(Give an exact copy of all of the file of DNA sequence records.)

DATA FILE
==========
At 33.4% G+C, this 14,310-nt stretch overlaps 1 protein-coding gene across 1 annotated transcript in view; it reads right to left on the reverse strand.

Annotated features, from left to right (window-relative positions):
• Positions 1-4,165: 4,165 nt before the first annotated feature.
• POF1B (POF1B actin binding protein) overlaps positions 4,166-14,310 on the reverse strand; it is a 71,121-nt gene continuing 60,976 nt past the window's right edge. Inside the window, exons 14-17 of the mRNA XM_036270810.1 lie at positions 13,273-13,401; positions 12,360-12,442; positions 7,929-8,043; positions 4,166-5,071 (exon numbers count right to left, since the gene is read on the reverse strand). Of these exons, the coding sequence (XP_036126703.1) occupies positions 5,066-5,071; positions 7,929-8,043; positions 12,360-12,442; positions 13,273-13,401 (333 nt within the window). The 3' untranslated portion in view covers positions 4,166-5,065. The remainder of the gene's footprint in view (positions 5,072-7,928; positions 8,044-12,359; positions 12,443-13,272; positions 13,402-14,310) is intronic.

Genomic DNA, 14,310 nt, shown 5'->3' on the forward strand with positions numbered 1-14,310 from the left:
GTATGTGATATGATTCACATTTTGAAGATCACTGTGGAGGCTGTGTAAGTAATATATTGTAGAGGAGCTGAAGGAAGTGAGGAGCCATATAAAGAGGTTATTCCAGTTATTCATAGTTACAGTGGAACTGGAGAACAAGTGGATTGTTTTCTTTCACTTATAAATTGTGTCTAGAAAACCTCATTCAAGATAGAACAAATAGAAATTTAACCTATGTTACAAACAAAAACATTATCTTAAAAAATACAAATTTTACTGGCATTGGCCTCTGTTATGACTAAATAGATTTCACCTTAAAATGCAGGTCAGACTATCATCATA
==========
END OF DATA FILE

At 33.4% G+C, this 14,310-nt stretch overlaps 1 protein-coding gene across 1 annotated transcript in view; it reads right to left on the reverse strand.

Annotated features, from left to right (window-relative positions):
• Positions 1-4,165: 4,165 nt before the first annotated feature.
• POF1B (POF1B actin binding protein) overlaps positions 4,166-14,310 on the reverse strand; it is a 71,121-nt gene continuing 60,976 nt past the window's right edge. Inside the window, exons 14-17 of the mRNA XM_036270810.1 lie at positions 13,273-13,401; positions 12,360-12,442; positions 7,929-8,043; positions 4,166-5,071 (exon numbers count right to left, since the gene is read on the reverse strand). Of these exons, the coding sequence (XP_036126703.1) occupies positions 5,066-5,071; positions 7,929-8,043; positions 12,360-12,442; positions 13,273-13,401 (333 nt within the window). The 3' untranslated portion in view covers positions 4,166-5,065. The remainder of the gene's footprint in view (positions 5,072-7,928; positions 8,044-12,359; positions 12,443-13,272; positions 13,402-14,310) is intronic.

Genomic DNA, 14,310 nt, shown 5'->3' on the forward strand with positions numbered 1-14,310 from the left:
GTATGTGATATGATTCACATTTTGAAGATCACTGTGGAGGCTGTGTAAGTAATATATTGTAGAGGAGCTGAAGGAAGTGAGGAGCCATATAAAGAGGTTATTCCAGTTATTCATAGTTACAGTGGAACTGGAGAACAAGTGGATTGTTTTCTTTCACTTATAAATTGTGTCTAGAAAACCTCATTCAAGATAGAACAAATAGAAATTTAACCTATGTTACAAACAAAAACATTATCTTAAAAAATACAAATTTTACTGGCATTGGCCTCTGTTATGACTAAATAGATTTCACCTTAAAATGCAGGTCAGACTATCATCATA